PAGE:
But that's neither here nor there. Here's my thoughts on the movies, in the order I saw them; bear in mind I hadn't seen any of these films before yesterday, so I'm still kind of reeling and collecting my thoughts.

MILK - An excellent film. Much better than I thought it would be. Sean Penn is fantastic, and unlike in most of his flashier "Look, ma, I'm acting!" performances, this one actually felt pretty realistic. All of the supporting players were great, especially Josh Brolin, even if his character was underdeveloped. And that leads me to the film's weakest point - I really felt it could have spent more time on Dan White, the person who killed Harvey Milk (I'm not spoilerizing this as (a) it's a real-life, pretty major event that you probably already know about if you're interested in the movie, and (b) it's "revealed" in the first minutes of the movie, so really you're supposed to know going in that he's assassinated); his character is never really revealed - he's kept at such a distance that there's no real emotional resonance when he finally snaps. Josh Brolin's great performance saves it, but frankly, it's a weak point. Otherwise, though, great movie.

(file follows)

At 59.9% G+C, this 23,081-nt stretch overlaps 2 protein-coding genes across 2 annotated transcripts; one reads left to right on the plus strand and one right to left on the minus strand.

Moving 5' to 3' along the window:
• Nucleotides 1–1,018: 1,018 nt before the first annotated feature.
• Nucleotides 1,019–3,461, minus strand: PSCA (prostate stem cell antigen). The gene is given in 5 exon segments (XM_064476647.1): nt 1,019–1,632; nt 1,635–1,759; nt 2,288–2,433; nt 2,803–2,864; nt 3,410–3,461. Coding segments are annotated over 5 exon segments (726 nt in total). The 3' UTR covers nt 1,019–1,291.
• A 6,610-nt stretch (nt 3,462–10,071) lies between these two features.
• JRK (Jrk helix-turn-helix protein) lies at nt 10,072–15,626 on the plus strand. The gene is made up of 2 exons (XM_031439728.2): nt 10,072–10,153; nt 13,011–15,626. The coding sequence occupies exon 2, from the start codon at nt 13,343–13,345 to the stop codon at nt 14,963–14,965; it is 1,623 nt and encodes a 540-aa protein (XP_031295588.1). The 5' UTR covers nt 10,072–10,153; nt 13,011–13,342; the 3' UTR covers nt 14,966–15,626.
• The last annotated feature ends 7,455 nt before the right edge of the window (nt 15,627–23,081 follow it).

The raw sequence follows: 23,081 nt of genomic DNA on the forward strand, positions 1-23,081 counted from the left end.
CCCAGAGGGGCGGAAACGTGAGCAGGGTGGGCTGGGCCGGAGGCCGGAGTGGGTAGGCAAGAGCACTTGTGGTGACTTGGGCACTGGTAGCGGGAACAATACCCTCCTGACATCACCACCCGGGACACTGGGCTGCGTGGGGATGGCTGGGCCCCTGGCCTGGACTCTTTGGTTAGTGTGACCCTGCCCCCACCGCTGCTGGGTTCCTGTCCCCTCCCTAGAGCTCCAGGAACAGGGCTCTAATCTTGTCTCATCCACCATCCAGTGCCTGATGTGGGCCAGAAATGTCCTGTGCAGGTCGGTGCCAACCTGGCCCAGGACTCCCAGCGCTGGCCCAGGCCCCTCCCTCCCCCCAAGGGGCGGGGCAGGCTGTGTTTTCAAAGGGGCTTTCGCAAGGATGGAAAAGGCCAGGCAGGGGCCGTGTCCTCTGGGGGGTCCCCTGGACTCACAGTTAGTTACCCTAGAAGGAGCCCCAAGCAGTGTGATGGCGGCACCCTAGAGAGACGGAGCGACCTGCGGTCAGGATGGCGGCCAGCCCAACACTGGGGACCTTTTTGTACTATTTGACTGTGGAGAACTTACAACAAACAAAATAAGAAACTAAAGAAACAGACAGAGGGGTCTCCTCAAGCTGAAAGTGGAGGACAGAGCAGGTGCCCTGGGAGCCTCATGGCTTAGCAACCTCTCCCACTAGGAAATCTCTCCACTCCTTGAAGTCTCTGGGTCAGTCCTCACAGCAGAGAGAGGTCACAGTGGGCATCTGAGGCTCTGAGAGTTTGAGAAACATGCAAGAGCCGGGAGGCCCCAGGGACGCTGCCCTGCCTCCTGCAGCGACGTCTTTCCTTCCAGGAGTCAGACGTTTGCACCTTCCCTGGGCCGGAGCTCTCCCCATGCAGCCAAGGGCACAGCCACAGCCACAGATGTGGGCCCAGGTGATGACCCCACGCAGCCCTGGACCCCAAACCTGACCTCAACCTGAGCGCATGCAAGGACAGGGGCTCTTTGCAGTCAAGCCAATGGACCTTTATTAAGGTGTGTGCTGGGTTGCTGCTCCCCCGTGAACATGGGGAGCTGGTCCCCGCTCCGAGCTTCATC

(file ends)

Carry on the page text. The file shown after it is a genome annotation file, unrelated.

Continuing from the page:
THE READER - Ah, The Reader. The movie that took The Dark Knight's spot. For a film everyone seems to hate, it wasn't really all that bad. The first and last thirds of the movie seem to drag on, but for that middle third, it's actually a very good movie. Kate Winslet is excellent, and probably deserves a win, although I say that without having seen Rachel Getting married or Doubt, her two biggest adversaries. All in all, it's easily the weakest of the nominees (and also the most sexually explicit), but it's not a bad movie by any stretch of the imagination.

THE CURIOUS CASE OF BENJAMIN BUTTON - The fact that Jon Stewart couldn't get through the name of this movie without snoring worried me, but it was actually quite good. I think it was Robert Osborne who said this movie needed to be seen on the big screen in order to be appreciated, and I have to agree; it's very much in the vein of those old Hollywood epics like Lawrence of Arabia (though not as good). And the special effects are outstanding, though it's hard to tell how much was makeup and how much was CGI. It's a great film; my favorite scene was the one leading up to